Using Imagery & Other Topics: Wise Word Choice

Images Illicit Strong Associations

Words carry vibrations. Images illicit strong associations. We can shape feelings and energies by tapping into the artistic quality of language and inner vision. – Taylor Harkness

Explanations vs. Metaphors

As Roshi Joan Sutherland says, “Explanations settle things, put an end to the journey, which is sometimes a great relief and sometimes premature. Metaphors connect one thing to another, often in new ways, and the journey veers off in unexpected directions.”

Our bodies are like shorelines that receive the ocean of the infinite.  Every moment is a wave of aliveness, punctuated by breath, movement, and life potency. In just the way the ocean works on the shore, the infinite works on us with endless repetition and opportunity. We are re-sculpted by every movement we make, especially those movements that are done with attention and intention. Body as shoreline, body receiving the ocean of the infinite, is not a fix-it prescription. It is an open invitation for imagination to explore the body in ways that are not predetermined by experience. – Denise Benitez

Free to Explore

When you give a metaphoric direction like “broaden your collarbones,” you leave your student free to explore what that means in their body. There does have be some specific direction about alignment, but at the same time, there also has to be room and space for exploration and for fun. That gives students a chance to learn on their own. – Jodie Rufty

More Examples

Our students love the refinement of language we bring to our classes. Currently in my classes, I’ve set myself the challenge of articulating how heaven and earth live in the body. Here are some ideas to sense into: just as you fall into earth with gravity, fall to the sky with rebound. Let your upper heart fall to the sky. Instead of aggression, allow lightness to open you. And so on. These cues so often happen in the moment and are then gone forever. Except for the resonance they leave in your body/mind/heart which can echo through a lifetime. – Denise Benite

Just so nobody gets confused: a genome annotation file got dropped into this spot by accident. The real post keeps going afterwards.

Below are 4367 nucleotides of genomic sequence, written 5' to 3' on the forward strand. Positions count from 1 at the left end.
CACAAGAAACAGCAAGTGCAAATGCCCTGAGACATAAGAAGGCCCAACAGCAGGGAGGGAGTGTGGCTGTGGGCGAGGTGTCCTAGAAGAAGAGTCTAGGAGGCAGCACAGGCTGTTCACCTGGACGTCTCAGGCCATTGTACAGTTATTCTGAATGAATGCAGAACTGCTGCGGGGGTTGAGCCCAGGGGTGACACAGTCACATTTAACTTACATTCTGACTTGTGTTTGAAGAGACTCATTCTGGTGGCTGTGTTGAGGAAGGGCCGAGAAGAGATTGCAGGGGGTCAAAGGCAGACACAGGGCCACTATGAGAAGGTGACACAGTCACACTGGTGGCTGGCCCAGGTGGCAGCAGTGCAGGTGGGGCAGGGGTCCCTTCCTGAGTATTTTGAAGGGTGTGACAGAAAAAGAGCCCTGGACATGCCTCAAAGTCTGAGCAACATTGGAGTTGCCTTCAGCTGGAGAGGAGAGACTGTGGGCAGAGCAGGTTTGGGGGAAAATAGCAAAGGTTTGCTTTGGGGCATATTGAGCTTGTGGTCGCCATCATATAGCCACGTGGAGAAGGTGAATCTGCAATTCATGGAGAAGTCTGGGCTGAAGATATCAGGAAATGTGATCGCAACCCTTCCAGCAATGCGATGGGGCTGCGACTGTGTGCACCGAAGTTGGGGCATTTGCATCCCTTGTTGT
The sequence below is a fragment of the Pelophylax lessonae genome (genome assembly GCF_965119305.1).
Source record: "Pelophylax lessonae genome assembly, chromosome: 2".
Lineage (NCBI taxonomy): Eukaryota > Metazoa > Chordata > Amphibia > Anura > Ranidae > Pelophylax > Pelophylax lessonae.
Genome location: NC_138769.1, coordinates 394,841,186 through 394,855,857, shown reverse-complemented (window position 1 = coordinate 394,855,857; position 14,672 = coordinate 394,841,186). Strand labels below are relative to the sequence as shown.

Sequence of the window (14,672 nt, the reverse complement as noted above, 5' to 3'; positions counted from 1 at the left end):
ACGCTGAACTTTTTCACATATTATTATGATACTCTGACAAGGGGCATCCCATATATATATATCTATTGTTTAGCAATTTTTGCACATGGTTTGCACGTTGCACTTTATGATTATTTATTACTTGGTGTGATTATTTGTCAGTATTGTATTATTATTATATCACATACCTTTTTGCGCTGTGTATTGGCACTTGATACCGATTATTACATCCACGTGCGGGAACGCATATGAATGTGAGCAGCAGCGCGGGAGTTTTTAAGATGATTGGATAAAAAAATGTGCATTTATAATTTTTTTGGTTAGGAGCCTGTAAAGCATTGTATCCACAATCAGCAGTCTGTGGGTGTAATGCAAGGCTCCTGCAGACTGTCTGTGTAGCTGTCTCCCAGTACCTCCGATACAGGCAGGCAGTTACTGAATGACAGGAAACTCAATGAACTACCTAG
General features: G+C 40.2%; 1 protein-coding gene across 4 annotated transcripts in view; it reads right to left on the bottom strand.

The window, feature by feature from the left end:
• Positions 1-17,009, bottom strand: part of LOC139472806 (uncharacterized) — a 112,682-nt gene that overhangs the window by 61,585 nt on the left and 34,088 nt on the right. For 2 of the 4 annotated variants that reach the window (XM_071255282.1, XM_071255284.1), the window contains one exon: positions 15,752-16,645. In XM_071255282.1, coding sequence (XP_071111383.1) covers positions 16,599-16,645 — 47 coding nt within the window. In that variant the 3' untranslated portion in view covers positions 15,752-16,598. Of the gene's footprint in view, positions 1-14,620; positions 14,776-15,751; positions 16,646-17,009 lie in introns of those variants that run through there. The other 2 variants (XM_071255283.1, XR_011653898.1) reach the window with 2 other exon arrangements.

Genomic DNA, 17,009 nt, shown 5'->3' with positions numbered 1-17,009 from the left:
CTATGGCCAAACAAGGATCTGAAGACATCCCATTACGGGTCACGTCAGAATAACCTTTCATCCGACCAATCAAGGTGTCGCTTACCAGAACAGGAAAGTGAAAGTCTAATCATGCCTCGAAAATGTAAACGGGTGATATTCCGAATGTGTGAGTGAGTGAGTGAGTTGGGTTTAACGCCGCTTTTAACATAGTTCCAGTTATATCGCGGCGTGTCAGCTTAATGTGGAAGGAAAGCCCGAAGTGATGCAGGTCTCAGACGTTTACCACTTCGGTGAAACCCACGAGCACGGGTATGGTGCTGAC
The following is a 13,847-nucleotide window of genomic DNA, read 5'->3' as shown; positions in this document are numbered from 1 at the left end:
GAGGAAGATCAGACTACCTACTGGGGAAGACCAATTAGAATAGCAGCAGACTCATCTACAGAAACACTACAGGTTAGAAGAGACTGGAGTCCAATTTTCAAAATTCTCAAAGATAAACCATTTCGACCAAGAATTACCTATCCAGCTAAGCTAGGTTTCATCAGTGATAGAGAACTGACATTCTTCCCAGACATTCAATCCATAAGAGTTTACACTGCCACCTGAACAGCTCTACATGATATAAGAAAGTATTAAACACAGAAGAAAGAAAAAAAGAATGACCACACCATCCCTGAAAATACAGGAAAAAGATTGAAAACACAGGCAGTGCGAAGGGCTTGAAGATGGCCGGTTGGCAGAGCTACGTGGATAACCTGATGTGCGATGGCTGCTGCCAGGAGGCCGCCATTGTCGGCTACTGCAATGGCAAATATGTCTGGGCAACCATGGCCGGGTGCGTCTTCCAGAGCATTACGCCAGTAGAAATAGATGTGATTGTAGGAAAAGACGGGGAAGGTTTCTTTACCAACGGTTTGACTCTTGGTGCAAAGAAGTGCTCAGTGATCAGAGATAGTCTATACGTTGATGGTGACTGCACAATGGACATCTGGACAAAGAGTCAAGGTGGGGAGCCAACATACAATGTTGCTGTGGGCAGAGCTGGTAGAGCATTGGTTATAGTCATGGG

Reading: Using the Word “God”

Don’t Get Into An “Either/Or” State Of Mind

Here’s a perspective that I hope will help: Don’t get into an “either/or” state of mind. It’s not a choice between using a God-oriented affirmation or using no affirmation at all. Nor is it a matter of “I’m into God” or “I’m not into God” — for you or your students. Rather, it’s a matter of direction: we’re all moving toward our own divine potential — consciously or unconsciously — and an Ananda Yoga teacher’s job is to help students move along their own paths. That means being sensitive to where they are and what they can relate to right now. If this means modifying an affirmation, then do so in such a way as to match the spirit of the original… For some people, “God” is too big a step. For others, “God” is the next step… Students will progress spiritually through their practice, even if you don’t emphasize the spiritual. Sooner or later, they’ll be ready for a “head on” approach to the Self, ready to experience more of the heart of yoga. Stay alert for that time so you can help them have that experience, help them draw upon the real power within them: the power of God. – Gyandev McCord

See also: Ishvara Pranidhana